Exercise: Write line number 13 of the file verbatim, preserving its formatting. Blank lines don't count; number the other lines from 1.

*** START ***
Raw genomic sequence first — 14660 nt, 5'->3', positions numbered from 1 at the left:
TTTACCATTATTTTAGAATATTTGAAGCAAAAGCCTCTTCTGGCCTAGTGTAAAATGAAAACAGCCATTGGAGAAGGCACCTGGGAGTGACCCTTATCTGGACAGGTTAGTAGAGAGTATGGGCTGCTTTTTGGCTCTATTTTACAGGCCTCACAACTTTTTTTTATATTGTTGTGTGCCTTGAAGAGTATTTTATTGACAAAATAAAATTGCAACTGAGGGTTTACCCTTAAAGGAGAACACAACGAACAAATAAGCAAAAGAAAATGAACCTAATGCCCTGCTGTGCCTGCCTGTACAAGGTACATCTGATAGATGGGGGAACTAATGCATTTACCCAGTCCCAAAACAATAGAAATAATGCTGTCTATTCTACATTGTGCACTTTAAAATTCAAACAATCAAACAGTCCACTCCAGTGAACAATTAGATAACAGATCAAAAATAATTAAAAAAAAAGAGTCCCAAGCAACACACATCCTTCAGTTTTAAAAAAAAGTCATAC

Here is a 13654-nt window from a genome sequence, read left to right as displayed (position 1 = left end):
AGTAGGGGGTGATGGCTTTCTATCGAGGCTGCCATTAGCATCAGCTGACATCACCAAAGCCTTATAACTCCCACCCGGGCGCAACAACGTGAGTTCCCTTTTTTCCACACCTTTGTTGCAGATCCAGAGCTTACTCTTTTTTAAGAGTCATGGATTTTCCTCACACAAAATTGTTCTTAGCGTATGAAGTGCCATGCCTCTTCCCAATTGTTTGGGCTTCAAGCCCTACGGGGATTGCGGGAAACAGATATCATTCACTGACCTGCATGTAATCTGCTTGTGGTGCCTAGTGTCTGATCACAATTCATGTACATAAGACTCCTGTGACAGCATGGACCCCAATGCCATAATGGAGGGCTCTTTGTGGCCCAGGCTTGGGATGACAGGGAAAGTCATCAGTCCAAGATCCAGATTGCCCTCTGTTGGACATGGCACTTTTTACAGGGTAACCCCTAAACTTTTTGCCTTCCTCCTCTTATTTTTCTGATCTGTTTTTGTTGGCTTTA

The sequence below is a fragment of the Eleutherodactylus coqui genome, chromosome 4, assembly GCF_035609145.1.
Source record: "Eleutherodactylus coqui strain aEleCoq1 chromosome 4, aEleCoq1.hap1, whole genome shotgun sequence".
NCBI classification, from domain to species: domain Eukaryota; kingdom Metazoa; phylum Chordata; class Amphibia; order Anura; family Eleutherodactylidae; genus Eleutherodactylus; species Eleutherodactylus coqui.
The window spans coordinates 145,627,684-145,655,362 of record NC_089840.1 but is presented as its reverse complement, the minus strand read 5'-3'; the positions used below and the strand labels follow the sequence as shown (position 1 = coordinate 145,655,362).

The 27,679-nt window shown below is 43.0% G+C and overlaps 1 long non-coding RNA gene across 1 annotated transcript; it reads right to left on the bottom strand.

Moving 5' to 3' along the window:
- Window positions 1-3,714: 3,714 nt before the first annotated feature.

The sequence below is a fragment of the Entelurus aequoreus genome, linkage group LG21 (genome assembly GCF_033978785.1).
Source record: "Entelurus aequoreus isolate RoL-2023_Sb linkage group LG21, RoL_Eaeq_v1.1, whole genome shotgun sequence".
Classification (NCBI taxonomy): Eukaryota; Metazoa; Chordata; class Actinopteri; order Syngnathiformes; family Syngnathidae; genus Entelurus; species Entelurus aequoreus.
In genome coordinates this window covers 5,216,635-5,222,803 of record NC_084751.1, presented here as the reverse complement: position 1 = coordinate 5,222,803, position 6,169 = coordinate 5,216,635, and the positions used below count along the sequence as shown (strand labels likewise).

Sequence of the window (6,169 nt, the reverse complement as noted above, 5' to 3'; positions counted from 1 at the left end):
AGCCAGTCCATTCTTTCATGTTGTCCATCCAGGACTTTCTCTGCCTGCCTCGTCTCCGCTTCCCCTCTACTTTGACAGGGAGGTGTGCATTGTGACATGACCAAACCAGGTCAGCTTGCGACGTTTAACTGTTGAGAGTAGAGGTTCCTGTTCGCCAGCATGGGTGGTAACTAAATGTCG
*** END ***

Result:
Source record: "Entelurus aequoreus isolate RoL-2023_Sb linkage group LG21, RoL_Eaeq_v1.1, whole genome shotgun sequence".